Alegria: Quick Study

Chef Patrick Bazin might be a novice when it comes to Mexican cooking, but you’d never guess it.

Margaritas at Alegria come in many flavors—such as refreshing, not-too-sweet pineapple (left). Alegria’s scallops are sauced with aromatic hazelnut mole (right). Photographs by Scott Suchman

Slideshow: The Dishes at Alegria

Patrick Bazin, who turns out plates of crab rémoulade and sea
bass with tamari-ginger sauce at his Modern American dining room, Bazin’s
on Church, isn’t the first guy you’d expect to be behind one of the area’s
best Mexican kitchens.

The chef worked the stoves at the late Red Sage for two years,
but beyond that, his knowledge of Mexican cuisine comes from Diana Kennedy
books, YouTube cooking demos, and lots of trips to Rick Bayless’s Frontera
Grill in Chicago (“probably 75 to 100,” he says).

But you wouldn’t know that from tasting the delicious duo of
salsas—an earthy roasted tomato and a spritely tomatillo and lime—that
come to the table at Bazin’s three-month-old Alegria, housed in a former
wine cellar adjoining his namesake restaurant. Or the terrific mole
a sauce made with 27 ingredients and finished with
chocolate, that drapes tender chicken thighs. The cooking comes across as
more grandmotherly than dilettantish.

Filling as the salsa and fresh chips are, you’ll want to start
with a molcajete of guacamole, which blows away its more expensive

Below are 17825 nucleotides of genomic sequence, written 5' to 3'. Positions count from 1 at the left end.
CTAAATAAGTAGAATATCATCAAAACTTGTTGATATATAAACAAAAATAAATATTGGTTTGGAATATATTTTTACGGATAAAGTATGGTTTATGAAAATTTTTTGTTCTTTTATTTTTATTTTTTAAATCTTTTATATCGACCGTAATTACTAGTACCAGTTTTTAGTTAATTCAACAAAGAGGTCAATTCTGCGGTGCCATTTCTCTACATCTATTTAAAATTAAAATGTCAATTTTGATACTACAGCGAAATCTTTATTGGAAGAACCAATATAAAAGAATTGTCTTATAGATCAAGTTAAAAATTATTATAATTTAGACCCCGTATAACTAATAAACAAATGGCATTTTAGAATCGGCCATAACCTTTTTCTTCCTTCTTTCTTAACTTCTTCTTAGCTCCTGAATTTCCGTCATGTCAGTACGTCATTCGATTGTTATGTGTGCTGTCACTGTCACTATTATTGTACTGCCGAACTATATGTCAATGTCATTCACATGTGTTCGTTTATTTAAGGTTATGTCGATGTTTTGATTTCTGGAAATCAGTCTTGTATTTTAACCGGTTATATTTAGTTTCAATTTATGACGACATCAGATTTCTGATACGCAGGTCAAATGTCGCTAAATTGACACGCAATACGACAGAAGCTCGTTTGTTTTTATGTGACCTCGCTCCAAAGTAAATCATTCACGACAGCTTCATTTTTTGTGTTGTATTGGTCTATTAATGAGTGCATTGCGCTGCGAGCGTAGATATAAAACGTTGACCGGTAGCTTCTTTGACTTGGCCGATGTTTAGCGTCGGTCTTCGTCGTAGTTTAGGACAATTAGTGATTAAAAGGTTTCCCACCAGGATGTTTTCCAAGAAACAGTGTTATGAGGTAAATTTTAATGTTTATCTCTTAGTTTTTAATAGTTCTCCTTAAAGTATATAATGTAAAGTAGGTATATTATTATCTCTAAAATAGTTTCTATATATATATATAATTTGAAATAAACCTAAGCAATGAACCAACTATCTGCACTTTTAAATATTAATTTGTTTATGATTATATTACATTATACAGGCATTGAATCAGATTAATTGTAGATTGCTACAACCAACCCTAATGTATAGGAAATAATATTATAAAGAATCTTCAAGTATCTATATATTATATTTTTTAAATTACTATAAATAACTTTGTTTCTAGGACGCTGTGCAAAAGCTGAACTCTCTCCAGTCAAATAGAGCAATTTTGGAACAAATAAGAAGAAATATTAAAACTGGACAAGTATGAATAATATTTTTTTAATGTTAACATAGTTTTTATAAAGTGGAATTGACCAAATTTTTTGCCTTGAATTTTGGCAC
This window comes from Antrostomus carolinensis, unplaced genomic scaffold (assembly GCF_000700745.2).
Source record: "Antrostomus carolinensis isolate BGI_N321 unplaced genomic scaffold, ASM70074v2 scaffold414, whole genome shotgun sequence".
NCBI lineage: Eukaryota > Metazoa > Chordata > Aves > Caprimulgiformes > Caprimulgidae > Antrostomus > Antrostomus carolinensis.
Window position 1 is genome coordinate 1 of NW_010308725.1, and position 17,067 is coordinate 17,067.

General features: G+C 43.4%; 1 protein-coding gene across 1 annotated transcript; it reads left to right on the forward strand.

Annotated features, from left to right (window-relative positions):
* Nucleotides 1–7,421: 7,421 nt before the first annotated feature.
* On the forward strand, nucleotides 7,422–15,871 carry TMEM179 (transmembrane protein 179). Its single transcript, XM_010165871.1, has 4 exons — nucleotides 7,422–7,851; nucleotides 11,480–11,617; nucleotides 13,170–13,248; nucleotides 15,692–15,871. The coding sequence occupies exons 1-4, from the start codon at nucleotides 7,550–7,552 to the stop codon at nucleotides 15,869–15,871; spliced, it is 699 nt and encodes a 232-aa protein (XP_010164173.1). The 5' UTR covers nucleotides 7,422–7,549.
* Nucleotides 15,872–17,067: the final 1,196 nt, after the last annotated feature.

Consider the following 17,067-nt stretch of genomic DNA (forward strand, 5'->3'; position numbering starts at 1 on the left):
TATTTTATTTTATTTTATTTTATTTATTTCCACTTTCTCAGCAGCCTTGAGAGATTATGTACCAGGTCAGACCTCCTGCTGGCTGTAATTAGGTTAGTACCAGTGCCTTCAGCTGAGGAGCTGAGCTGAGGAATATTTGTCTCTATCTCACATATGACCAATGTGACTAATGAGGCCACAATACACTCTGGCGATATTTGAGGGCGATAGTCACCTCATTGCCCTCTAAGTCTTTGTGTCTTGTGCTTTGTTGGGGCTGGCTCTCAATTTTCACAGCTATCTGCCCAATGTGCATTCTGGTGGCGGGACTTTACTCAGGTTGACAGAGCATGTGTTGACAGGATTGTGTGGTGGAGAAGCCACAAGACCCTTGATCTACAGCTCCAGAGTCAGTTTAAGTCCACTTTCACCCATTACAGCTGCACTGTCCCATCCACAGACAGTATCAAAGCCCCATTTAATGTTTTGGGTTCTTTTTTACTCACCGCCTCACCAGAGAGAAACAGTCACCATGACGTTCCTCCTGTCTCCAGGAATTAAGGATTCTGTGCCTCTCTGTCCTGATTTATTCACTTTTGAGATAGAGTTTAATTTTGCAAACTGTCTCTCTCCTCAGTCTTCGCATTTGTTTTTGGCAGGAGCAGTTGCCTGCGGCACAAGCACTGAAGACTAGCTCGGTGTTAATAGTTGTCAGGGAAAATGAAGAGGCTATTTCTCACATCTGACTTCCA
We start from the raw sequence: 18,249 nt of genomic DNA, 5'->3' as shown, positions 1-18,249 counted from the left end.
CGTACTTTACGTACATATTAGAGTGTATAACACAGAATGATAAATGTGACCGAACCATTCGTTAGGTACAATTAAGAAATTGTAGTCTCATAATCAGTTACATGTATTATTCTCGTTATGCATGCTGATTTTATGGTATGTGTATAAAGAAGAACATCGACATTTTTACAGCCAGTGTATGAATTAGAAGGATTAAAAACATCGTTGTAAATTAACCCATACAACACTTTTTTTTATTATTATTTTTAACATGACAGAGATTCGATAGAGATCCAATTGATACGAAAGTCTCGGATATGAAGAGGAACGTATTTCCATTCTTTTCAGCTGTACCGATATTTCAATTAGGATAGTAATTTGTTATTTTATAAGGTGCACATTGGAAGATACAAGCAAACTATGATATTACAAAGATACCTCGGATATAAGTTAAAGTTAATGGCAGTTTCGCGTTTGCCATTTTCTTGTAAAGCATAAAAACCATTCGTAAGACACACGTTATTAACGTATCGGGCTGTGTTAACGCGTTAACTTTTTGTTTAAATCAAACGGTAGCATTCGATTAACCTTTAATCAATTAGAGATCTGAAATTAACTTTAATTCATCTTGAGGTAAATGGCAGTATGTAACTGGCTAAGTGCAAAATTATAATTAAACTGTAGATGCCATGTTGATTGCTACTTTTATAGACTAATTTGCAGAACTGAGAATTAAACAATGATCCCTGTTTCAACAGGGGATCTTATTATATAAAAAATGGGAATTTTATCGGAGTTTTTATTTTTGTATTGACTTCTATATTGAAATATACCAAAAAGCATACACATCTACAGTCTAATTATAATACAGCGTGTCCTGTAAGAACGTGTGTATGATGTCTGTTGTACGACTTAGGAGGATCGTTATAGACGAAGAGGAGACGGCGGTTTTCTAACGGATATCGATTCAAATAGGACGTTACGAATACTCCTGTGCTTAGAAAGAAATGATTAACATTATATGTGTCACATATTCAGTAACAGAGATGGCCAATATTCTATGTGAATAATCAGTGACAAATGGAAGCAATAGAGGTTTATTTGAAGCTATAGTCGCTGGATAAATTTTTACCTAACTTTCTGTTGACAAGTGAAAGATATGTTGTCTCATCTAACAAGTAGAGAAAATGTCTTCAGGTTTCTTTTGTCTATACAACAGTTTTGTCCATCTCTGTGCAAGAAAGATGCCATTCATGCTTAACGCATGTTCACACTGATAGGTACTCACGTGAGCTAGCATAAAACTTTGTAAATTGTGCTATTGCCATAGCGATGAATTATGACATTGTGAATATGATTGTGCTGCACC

competition at trendier restaurants in downtown DC. Supplement that with a
skillet of queso fundido—melted Chihuahua cheese blanketing
onions, chilies, and Mexican oregano (better than the bland chorizo

Bazin gets creative with tacos, often to excellent ends. The
star is a corn tortilla filled with tempura-fried cod and accented with
pickled jalapeño and lime-spritzed cabbage. The combination is fairly
traditional Baja style, but the acid-heavy slaw makes it taste more like
an homage to fish and chips than something you’d find in a SoCal taco
truck. A portobello taco—the mushrooms are roasted with balsamic
vinegar—gets crunch from pumpkin seeds. And shreds of pork shoulder cooked
in pork and duck fats are livened up with pineapple and pickled

The rest of the menu is made up of erratically sized small
plates. A trio of weak-flavored ceviches comes in tiny portions, while a
plate of whole potatoes drowning in bitter mole could feed
four—if it didn’t taste like punishment. The good news is that the larger
portions also extend to some of the best dishes—skirt steak marinated in
soy and ancho chili, and short-rib enchiladas.

Alegria’s chief drawbacks are outside the kitchen. Cocktails
can be well balanced (pineapple margarita) or undrinkably sweet (sangría).
The low-lit, brick-walled space is pretty but gratingly loud, especially
when you’re surrounded by tequila-fueled thirtysomethings. Four inches of
foam behind the brocade wall coverings aren’t enough to help.

But the biggest problem is the small-plates format. “Dishes
will come out as the kitchen makes them,” the waitress says. “All at once”
would have been more accurate. Each night I ate there, I encountered a
logjam of food runners, who stood awkwardly with more plates as we
scrambled to make room on the table, often giving up dishes we weren’t
done with.

It’s not a system that lets you leave stress behind or enjoy
leisurely catch-ups. Order ten small plates and you’ll likely be done in
an hour. That’s a shame, because cooking this good deserves time to be

This article appears in the July 2012 issue of The Washingtonian.

Ann Limpert
Executive Food Editor/Critic

Ann Limpert joined Washingtonian in late 2003. She was previously an editorial assistant at Entertainment Weekly and a cook in New York restaurant kitchens, and she is a graduate of the Institute of Culinary Education. She lives in Petworth.